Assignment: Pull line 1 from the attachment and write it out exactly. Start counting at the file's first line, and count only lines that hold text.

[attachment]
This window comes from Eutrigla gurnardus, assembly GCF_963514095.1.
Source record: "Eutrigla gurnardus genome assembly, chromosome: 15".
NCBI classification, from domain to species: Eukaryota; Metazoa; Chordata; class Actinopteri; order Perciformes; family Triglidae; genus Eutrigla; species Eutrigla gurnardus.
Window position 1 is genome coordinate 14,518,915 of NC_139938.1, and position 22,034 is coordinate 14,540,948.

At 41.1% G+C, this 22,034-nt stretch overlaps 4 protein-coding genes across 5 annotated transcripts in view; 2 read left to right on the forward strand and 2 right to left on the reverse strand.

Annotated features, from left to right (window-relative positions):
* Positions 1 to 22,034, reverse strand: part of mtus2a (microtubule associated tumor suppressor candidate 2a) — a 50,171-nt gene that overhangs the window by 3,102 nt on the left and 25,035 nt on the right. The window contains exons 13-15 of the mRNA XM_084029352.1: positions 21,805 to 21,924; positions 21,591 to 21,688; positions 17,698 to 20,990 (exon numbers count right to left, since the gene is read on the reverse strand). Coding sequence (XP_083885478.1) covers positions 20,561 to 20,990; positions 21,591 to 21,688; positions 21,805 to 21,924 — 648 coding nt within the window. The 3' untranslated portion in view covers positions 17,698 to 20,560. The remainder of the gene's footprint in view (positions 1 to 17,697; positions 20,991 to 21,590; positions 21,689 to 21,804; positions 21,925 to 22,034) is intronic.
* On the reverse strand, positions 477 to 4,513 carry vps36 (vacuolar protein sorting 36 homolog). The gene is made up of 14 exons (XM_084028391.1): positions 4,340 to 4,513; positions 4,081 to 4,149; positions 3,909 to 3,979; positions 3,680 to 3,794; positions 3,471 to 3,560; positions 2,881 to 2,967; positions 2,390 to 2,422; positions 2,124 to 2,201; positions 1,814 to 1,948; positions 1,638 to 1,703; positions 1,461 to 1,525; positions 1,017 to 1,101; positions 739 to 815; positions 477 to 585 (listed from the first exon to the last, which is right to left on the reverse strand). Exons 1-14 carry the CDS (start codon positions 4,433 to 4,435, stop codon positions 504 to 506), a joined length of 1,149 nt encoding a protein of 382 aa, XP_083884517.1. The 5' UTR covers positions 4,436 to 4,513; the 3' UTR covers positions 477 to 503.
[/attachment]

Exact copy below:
This window comes from Eutrigla gurnardus, assembly GCF_963514095.1.